As of 2008, both the original founders, Diane Green and Mendel Rosenblum, were fired and replaced by former Microsoft Executive Paul Maritz who stepped down last summer, for an EMC man. Just makes you wonder. Granted, Scott Devine is still on board as the original Principal Engineer, but the rest of the team is long gone. Just like with mixed martial arts, a lot of the success and failure in a fighter’s career has to do with his managers and coaches. Changing them up for a different strategy could destroy the fighter. If you’re winning, and winning big, you generally don’t change the formula. All in all, VMware is still a great contender. It will be interesting to see how they fare as the years go on.
In the other corner, you have Microsoft. The part that makes Microsoft so interesting as a fighter is that it is Microsoft. They own the office suite space, they still own the personal computer OS space by a large margin. As of February 2013, according to NetMarketShare. One of the concerns I have with Microsoft as a fighter in the cloud championship is that they battle on so many fronts: IIS vs. Apache, Hyper-V vs. ESXi, Windows 8 vs. OS X or Linux, Xbox vs. PlayStation, Microsoft Dynamics vs. SAP, on and on goes the list. Granted, Microsoft has for years now tried to use its position not as a weakness, but as a strength.
It’s the “One Stop Shop” approach. I see the wisdom in attempting to be the “jack of all trades and almost master of a few” in Microsoft’s case. The first blow, however, in the cloud battle between VMware and Microsoft has to do really with Azure. Microsoft has taken an early lead by having a PaaS (Platform as a Service) offering and now extending Azure into an IaaS (Infrastructure as a Service) offering.
Being the first of the hypervisor companies to really put out a public cloud can be a good thing. (Yes you could argue Xen, KVM and even VMware could be first depending on your point of view.) It also comes with its bumps and bruises, being one of the first. As we have seen with Windows Azure and the “leap year” outage, and with the recent outage again this February, outages have not proven helpful to the cause. Microsoft has done a nice job in the battle for clouds with Azure and quickly lining up good customer case studies that showcase how well it can work.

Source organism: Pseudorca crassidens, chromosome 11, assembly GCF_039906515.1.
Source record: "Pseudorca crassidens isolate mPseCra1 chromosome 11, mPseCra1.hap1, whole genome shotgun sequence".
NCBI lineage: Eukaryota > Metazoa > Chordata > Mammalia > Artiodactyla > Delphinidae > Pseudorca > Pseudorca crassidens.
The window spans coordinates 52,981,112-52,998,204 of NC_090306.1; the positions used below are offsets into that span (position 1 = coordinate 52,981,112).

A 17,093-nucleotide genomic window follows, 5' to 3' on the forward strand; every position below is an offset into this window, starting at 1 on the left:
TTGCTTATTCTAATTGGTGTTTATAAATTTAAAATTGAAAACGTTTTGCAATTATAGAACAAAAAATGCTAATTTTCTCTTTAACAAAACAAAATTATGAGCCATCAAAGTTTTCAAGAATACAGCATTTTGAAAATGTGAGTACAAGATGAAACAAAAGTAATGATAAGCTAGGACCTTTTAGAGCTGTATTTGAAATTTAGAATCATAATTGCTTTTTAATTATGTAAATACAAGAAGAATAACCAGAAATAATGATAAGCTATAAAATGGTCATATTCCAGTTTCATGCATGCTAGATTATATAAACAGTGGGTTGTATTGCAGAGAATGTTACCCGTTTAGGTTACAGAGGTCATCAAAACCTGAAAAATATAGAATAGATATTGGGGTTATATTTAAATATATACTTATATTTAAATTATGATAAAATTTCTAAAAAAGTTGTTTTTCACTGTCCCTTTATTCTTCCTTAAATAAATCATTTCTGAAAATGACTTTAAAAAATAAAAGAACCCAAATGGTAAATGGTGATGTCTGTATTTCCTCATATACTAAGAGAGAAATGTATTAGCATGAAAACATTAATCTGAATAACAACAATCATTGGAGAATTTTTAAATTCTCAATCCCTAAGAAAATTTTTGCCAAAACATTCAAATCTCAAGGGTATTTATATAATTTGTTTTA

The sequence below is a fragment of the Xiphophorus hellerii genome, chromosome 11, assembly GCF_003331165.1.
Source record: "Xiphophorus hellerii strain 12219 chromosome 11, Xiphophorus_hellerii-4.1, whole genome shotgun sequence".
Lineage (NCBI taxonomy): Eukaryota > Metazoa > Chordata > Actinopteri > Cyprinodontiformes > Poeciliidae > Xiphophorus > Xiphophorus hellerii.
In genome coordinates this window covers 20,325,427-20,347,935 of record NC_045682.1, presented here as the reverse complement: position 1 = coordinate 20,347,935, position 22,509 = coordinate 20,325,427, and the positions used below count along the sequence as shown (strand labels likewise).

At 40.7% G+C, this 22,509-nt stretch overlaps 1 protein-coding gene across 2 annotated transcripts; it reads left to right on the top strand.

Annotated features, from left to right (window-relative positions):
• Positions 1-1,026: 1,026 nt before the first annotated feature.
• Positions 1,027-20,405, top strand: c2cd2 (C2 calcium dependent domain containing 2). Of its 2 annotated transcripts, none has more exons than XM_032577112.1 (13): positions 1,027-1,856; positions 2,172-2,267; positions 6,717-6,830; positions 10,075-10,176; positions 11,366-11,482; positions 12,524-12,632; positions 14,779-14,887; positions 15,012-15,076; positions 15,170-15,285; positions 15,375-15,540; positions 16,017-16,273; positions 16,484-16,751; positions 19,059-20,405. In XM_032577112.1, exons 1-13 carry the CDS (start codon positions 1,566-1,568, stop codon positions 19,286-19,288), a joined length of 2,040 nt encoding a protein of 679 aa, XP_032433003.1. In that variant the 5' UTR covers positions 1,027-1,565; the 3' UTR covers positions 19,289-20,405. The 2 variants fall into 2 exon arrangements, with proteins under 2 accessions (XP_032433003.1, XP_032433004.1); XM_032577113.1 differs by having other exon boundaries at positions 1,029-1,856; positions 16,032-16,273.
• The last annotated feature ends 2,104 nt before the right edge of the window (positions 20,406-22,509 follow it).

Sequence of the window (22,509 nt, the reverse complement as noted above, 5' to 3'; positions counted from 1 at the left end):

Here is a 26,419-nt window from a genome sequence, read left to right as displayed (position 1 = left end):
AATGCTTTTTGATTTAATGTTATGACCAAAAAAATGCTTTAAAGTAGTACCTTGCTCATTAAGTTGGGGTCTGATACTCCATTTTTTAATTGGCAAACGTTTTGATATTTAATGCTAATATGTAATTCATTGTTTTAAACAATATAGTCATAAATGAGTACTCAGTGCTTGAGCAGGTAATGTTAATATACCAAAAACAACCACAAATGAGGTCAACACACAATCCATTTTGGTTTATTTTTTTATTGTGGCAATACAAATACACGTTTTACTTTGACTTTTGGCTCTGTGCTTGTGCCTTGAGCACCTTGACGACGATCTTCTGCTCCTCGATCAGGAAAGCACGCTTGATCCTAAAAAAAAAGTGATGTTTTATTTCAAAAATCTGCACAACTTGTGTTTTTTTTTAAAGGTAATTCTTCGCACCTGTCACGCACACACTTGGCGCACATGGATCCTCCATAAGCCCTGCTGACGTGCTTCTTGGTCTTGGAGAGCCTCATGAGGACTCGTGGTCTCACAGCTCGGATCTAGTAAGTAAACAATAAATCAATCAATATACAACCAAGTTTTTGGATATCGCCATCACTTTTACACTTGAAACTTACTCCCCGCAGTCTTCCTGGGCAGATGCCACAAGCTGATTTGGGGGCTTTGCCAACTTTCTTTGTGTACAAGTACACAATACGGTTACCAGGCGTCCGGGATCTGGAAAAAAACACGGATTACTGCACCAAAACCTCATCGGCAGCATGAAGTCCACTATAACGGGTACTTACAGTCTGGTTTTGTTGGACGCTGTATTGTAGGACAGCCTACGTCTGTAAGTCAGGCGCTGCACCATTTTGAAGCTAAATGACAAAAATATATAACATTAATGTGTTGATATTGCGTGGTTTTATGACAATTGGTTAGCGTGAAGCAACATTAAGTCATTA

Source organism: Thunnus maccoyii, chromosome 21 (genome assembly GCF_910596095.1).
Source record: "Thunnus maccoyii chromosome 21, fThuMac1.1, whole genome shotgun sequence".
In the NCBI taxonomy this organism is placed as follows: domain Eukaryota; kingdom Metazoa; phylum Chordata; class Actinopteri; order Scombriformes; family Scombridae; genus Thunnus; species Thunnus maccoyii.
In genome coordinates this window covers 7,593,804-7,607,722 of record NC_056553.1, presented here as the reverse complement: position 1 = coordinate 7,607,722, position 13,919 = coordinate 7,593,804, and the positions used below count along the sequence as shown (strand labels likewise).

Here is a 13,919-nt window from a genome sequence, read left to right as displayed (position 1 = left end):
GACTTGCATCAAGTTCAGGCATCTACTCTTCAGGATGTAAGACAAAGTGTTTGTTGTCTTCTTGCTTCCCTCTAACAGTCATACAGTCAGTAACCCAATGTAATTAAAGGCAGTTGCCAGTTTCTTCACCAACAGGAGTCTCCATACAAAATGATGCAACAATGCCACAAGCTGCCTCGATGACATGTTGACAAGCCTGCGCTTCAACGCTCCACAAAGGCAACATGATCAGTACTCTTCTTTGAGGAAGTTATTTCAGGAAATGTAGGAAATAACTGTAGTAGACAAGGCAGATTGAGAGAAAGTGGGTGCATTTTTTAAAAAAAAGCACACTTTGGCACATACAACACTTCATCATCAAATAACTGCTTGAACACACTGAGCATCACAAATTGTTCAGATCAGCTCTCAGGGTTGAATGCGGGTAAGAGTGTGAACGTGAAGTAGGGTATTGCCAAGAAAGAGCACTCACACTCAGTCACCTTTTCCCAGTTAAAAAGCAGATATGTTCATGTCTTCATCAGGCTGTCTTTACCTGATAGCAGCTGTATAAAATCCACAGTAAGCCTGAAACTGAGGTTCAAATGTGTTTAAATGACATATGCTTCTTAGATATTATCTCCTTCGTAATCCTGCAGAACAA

Microsoft isn’t new to the online service business, which plays as a strength for them. With Office365, and other services, Microsoft claims 100,000 businesses are using its various online services they provide. Lastly, Microsoft is Microsoft, and they pay to play. They don’t hold their punches in marketing or in finding performance edges to talk about.
For example, there was a great article last month about Microsoft Azure outperforming Amazon Web Services S3 storage. “Even though Azure has not been in the market as long as S3 and does not have nearly the same volume of storage under management, it is clear that Microsoft’s investments in Azure are starting to pay dividends and that the technology they are providing to the market is second to none.” A
ccording to a Nasuni white paper. Whether Microsoft is paying to take punches at AWS or at VMware, they have the funding and talent to compete in the cloud championship. Ding-ding, let the battle begin. Read the other UCC match-ups: AWS vs. Google RackSpace vs. Terremark CenturyLink/Savvis vs Citrix